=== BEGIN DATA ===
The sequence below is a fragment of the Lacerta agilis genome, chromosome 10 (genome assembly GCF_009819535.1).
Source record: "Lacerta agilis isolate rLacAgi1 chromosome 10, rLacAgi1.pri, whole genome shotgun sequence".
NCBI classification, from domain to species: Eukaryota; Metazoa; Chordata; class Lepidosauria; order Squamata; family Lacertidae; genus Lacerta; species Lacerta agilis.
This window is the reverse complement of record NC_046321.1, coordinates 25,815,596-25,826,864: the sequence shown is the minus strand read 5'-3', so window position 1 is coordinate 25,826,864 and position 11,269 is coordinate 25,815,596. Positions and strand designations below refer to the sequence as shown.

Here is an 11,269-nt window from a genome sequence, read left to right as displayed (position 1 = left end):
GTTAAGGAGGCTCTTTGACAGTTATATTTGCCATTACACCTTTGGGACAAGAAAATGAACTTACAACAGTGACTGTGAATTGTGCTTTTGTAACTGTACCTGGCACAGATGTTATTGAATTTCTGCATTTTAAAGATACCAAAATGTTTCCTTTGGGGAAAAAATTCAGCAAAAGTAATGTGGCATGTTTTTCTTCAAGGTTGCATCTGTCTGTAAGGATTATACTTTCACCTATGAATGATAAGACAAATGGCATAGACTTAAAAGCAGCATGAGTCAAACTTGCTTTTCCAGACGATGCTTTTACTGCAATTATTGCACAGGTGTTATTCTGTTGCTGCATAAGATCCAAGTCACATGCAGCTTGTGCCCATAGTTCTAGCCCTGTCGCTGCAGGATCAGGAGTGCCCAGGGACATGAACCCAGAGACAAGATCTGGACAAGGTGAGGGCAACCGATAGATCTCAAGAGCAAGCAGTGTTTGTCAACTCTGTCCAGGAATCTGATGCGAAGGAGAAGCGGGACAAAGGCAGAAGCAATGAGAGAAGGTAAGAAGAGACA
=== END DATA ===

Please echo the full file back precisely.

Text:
The sequence below is a fragment of the Lacerta agilis genome, chromosome 10 (genome assembly GCF_009819535.1).
Source record: "Lacerta agilis isolate rLacAgi1 chromosome 10, rLacAgi1.pri, whole genome shotgun sequence".
NCBI classification, from domain to species: Eukaryota; Metazoa; Chordata; class Lepidosauria; order Squamata; family Lacertidae; genus Lacerta; species Lacerta agilis.
This window is the reverse complement of record NC_046321.1, coordinates 25,815,596-25,826,864: the sequence shown is the minus strand read 5'-3', so window position 1 is coordinate 25,826,864 and position 11,269 is coordinate 25,815,596. Positions and strand designations below refer to the sequence as shown.

Here is an 11,269-nt window from a genome sequence, read left to right as displayed (position 1 = left end):
GTTAAGGAGGCTCTTTGACAGTTATATTTGCCATTACACCTTTGGGACAAGAAAATGAACTTACAACAGTGACTGTGAATTGTGCTTTTGTAACTGTACCTGGCACAGATGTTATTGAATTTCTGCATTTTAAAGATACCAAAATGTTTCCTTTGGGGAAAAAATTCAGCAAAAGTAATGTGGCATGTTTTTCTTCAAGGTTGCATCTGTCTGTAAGGATTATACTTTCACCTATGAATGATAAGACAAATGGCATAGACTTAAAAGCAGCATGAGTCAAACTTGCTTTTCCAGACGATGCTTTTACTGCAATTATTGCACAGGTGTTATTCTGTTGCTGCATAAGATCCAAGTCACATGCAGCTTGTGCCCATAGTTCTAGCCCTGTCGCTGCAGGATCAGGAGTGCCCAGGGACATGAACCCAGAGACAAGATCTGGACAAGGTGAGGGCAACCGATAGATCTCAAGAGCAAGCAGTGTTTGTCAACTCTGTCCAGGAATCTGATGCGAAGGAGAAGCGGGACAAAGGCAGAAGCAATGAGAGAAGGTAAGAAGAGACA